So here is the rub. Where were the hard questions in Suva — whether “western or Pacific-style” — about West Papua and Indonesian human rights abuses against a Melanesian neighbour? Surely here was a prime case in favour of doorstopping with a fresh outbreak of violations by Indonesian security forces – an estimated 21,000 troops are now deployed in Papua and West Papua provinces — in the news coinciding with the Forum unfolding on July 11-14.
In her wrap about the Forum in The Guardian, Lyons wrote about how smiles and unity in Suva – “with the notable exception of Kiribati” – were masking the tough questions being shelved for another day.
“Take coal. This will inevitably be a sticking point between Pacific countries and Australia, but apparently did not come up at all in discussions,” she wrote.
“The other conversation that has been put off is China.
“Pacific leaders have demonstrated in recent months how important the Pacific Islands Forum bloc is when negotiating with the superpower.”
Forum ‘failed moral obligation’
In a column in DevPolicy Blog this week, Fiji opposition National Federation Party (NFP) leader and former University of the South Pacific economics professor Dr Biman Prasad criticised forum leaders — and particularly Australia and New Zealand — over the “deafening silence” about declining standards of democracy and governance.
While acknowledging that an emphasis on the climate crisis was necessary and welcome, he said: “Human rights – including freedom of speech – underpin all other rights, and it is unfortunate that that this Forum failed in its moral obligation to send out a strong message of its commitment to upholding these rights.”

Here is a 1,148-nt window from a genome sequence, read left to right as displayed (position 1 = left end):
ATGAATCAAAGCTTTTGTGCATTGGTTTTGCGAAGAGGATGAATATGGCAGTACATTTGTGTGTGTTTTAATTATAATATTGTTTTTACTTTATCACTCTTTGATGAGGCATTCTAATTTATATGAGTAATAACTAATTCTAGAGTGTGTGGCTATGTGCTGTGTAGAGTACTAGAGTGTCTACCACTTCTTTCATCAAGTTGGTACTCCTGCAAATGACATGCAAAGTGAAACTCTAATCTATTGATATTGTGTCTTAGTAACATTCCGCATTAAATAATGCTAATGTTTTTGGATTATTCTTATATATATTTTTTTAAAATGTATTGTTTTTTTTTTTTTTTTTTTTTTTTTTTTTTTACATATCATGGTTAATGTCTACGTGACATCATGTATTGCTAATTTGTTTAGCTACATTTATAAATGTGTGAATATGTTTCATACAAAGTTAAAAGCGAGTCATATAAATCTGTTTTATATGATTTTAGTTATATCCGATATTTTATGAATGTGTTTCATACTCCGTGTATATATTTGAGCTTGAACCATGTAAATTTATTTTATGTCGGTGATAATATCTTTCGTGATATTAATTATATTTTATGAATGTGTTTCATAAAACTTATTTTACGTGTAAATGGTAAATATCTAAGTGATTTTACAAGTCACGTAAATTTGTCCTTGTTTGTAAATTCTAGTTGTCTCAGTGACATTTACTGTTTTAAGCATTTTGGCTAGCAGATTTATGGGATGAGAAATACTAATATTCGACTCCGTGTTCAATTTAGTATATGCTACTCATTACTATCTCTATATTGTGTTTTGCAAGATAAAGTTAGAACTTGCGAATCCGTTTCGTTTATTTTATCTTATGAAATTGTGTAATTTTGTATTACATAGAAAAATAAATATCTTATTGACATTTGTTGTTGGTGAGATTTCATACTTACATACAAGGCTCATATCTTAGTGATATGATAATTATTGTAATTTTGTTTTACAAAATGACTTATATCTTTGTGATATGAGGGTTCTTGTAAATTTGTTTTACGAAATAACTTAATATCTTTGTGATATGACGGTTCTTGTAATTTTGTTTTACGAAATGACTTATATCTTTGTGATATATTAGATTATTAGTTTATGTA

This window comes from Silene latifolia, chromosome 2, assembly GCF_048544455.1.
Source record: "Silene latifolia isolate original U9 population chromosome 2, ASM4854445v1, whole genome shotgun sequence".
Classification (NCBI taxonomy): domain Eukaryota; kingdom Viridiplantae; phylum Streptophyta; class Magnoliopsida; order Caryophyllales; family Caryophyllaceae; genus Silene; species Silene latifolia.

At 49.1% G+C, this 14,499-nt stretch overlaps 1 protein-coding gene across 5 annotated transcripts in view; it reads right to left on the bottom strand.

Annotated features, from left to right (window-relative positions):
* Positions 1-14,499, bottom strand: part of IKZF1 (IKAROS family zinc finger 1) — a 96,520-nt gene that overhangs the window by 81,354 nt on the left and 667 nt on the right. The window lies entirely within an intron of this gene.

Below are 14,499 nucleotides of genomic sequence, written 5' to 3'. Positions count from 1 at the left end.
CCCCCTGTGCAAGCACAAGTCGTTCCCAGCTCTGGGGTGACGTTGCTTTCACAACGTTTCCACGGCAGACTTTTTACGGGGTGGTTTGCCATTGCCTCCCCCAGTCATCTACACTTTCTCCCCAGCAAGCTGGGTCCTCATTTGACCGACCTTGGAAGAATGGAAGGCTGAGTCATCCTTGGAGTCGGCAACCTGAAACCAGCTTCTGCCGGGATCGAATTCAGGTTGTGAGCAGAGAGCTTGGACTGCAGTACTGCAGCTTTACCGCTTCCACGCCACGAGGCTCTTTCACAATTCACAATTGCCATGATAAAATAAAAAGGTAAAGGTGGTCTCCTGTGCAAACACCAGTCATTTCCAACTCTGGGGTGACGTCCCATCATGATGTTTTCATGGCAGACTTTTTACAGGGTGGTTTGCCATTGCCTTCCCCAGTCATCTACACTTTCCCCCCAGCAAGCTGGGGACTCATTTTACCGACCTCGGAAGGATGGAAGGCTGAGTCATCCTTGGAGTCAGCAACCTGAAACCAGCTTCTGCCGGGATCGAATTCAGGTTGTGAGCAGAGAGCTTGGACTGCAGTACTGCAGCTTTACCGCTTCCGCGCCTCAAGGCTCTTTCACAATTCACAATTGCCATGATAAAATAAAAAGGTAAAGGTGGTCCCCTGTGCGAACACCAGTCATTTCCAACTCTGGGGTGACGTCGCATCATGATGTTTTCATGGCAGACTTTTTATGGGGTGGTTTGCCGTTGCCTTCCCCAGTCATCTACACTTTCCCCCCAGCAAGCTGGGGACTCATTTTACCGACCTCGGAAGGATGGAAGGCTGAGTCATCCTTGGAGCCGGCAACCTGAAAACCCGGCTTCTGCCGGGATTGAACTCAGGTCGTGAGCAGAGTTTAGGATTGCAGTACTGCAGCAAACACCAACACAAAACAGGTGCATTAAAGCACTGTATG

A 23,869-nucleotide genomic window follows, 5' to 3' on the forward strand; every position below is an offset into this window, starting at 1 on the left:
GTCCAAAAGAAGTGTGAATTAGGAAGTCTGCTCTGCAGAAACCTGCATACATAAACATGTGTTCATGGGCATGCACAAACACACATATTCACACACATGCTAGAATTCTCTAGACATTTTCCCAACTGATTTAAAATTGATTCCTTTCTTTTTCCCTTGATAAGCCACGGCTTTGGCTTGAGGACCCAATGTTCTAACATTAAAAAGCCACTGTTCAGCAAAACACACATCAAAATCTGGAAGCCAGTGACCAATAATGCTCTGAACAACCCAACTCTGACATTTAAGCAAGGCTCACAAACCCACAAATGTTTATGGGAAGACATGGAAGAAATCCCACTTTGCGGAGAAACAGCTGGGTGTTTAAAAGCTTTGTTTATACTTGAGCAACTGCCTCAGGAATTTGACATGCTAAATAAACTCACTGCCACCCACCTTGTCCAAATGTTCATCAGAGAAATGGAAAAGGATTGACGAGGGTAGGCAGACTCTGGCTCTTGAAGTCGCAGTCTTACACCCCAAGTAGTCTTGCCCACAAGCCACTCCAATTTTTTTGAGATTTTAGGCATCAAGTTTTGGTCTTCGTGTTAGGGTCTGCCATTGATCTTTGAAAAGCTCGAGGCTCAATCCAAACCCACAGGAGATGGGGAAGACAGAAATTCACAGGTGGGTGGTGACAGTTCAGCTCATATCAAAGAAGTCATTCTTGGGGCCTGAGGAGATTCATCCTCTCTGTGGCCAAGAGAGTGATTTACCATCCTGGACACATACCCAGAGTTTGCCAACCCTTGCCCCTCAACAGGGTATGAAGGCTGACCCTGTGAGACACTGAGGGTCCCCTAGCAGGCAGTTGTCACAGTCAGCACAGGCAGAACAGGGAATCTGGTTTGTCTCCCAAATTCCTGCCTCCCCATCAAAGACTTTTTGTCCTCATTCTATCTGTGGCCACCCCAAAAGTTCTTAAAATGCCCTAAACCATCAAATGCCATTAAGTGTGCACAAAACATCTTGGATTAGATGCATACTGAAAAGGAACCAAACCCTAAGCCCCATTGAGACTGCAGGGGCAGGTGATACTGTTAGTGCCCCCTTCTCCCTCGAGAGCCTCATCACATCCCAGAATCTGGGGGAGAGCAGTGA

Back to West Papua, arguably the most explosive security issue confronting the Pacific and yet inexplicably virtually ignored by the Australian and New Zealand governments and news media. The final PIF communiqué failed to mention West Papua.
In Suva, it was left to non-government organisations and advocacy groups such as the Australia West Papua Association (AWPA) and the Fiji Women’s Crisis Centre (FWCC) to carry the Morning Star banner of resistance — as West Papua’s banned flag is named.
The Fiji women’s advocacy group condemned their government and host Prime Minister Bainimarama for remaining silent over the human rights violations in West Papua, saying that women and girls were “suffering twofold” due to the increased militarisation of the two provinces of Papua and West Papuan by the “cruel Indonesian government”.
Spokesperson Joe Collins of the Sydney-based AWPA said the Fiji Forum was a “missed opportunity” to help people who were suffering at the hands of Jakarta actions.
“It’s very important that West Papua appears to be making progress,” he said, particularly in this Melanesian region which had the support of Pacific people.